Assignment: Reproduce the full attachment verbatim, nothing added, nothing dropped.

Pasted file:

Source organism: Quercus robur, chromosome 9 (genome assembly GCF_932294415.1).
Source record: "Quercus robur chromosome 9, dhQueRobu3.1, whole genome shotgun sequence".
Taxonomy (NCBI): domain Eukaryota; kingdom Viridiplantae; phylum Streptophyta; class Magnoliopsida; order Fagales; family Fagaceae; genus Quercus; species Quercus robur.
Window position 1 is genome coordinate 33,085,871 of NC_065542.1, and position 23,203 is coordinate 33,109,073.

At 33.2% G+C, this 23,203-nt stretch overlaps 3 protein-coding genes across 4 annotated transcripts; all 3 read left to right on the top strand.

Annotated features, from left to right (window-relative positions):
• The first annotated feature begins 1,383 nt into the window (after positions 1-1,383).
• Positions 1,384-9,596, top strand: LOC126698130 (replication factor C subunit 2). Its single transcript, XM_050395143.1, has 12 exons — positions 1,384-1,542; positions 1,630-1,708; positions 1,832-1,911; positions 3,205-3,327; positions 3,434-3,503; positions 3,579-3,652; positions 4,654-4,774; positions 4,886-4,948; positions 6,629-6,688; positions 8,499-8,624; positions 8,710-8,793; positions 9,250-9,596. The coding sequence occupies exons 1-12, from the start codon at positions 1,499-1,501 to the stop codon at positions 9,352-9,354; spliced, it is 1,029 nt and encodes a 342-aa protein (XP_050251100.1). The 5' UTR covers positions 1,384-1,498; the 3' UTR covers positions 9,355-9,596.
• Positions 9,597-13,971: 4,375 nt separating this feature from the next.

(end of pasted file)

Source organism: Quercus robur, chromosome 9 (genome assembly GCF_932294415.1).
Source record: "Quercus robur chromosome 9, dhQueRobu3.1, whole genome shotgun sequence".
Taxonomy (NCBI): domain Eukaryota; kingdom Viridiplantae; phylum Streptophyta; class Magnoliopsida; order Fagales; family Fagaceae; genus Quercus; species Quercus robur.
Window position 1 is genome coordinate 33,085,871 of NC_065542.1, and position 23,203 is coordinate 33,109,073.

At 33.2% G+C, this 23,203-nt stretch overlaps 3 protein-coding genes across 4 annotated transcripts; all 3 read left to right on the top strand.

Annotated features, from left to right (window-relative positions):
• The first annotated feature begins 1,383 nt into the window (after positions 1-1,383).
• Positions 1,384-9,596, top strand: LOC126698130 (replication factor C subunit 2). Its single transcript, XM_050395143.1, has 12 exons — positions 1,384-1,542; positions 1,630-1,708; positions 1,832-1,911; positions 3,205-3,327; positions 3,434-3,503; positions 3,579-3,652; positions 4,654-4,774; positions 4,886-4,948; positions 6,629-6,688; positions 8,499-8,624; positions 8,710-8,793; positions 9,250-9,596. The coding sequence occupies exons 1-12, from the start codon at positions 1,499-1,501 to the stop codon at positions 9,352-9,354; spliced, it is 1,029 nt and encodes a 342-aa protein (XP_050251100.1). The 5' UTR covers positions 1,384-1,498; the 3' UTR covers positions 9,355-9,596.
• Positions 9,597-13,971: 4,375 nt separating this feature from the next.